Glasses let you read through skin, watch veins glow

By enhancing the color of deoxygenated blood under the skin, a pair of O2Amps lets you read other people's emotions and moods. Doctors could read patient health, find veins, and detect trauma.
Written by Janet Fang, Contributor

Can a pair of glasses really help you read other people’s health?

A company called 2AI Labs has developed a pair of glasses – the O2Amps – that can amplify your view of the emotions and health visible in the color and pallor of other people’s skin.

While at Caltech, Mark Changizi, the director of human cognition at 2AI, found that color vision evolved to sense fluctuations in oxygen levels in the hemoglobin just under the skin. “The connection between our color vision and blood physiology,” he says, makes it “possible to build filters that further amplify our perception of the blood and the signals it provides.”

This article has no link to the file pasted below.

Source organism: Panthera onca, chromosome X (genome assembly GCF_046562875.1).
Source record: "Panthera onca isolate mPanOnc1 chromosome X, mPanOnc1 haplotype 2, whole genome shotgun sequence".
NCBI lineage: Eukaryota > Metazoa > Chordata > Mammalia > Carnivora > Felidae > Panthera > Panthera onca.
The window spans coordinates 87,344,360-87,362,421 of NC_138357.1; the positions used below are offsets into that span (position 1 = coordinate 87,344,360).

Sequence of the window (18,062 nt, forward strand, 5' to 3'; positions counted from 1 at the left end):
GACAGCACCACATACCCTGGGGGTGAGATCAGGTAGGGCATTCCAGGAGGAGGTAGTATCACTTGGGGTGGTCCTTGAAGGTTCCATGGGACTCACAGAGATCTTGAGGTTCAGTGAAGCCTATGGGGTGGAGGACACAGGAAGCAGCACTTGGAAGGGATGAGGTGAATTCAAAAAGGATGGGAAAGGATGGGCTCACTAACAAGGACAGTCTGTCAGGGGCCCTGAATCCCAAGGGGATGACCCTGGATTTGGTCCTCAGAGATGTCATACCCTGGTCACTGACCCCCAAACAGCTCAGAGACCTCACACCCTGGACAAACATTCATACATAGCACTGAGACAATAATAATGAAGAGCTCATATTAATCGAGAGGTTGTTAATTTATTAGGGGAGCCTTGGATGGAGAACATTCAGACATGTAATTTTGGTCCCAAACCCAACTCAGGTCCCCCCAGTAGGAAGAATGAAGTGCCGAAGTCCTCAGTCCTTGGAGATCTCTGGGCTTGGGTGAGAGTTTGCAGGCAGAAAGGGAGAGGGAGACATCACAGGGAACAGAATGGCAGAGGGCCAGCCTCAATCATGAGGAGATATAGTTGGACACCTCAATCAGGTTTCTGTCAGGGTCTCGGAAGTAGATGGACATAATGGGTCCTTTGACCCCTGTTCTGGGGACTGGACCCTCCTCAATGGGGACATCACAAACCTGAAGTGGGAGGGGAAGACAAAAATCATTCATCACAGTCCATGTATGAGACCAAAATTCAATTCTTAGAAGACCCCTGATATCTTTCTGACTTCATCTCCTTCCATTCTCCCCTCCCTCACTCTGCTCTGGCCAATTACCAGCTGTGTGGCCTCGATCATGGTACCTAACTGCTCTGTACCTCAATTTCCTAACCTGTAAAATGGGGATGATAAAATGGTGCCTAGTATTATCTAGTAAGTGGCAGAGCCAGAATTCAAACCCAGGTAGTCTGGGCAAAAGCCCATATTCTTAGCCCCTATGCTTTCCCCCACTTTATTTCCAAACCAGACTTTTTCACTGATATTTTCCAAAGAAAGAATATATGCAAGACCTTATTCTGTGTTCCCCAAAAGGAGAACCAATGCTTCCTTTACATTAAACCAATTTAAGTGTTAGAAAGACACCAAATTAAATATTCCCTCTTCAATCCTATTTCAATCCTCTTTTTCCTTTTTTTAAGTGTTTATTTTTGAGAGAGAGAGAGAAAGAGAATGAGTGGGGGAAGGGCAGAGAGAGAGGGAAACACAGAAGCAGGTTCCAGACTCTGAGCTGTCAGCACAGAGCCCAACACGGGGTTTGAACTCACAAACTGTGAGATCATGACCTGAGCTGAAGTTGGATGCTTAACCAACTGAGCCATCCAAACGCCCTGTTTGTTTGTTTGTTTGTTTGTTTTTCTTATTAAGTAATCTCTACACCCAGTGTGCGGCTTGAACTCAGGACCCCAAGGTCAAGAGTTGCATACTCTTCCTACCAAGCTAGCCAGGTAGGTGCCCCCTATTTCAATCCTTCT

For example, someone might turn bright red from embarrassment. And there are all sorts of more subtle signals that we may only be semi-conscious of, Technology Review explains, but that nonetheless were beneficial to the species that passed color vision on to us.

As the name implies, these glasses amplify oxygen signals, making them visible to others. By enhancing the exact color of deoxygenated blood under the skin, you can easily spot veins and view hidden vasculature. In fact, the veins appear to glow.

So, there might be uses for security, poker, sports, and dating, but here are some medical applications, Changizi writes:

  • A vein-finder (oxygenation-isolator) amplifies perception of oxygenation modulations under the skin.
  • A trauma-detector (hemoglobin-concentration-isolator) amplifies perception of hemoglobin concentrations under the skin.
  • A ‘general clinical enhancer’ (oxygenation-amplifier) amplifies perception of oxygenation.

The company received its first shipment from manufacturers, and they’re moving now to get them in hospitals and among clinical staff for testing.

[Via Changizi Blog, Technology Review]

Image: Changizi Blog

This post was originally published on Smartplanet.com

Editorial standards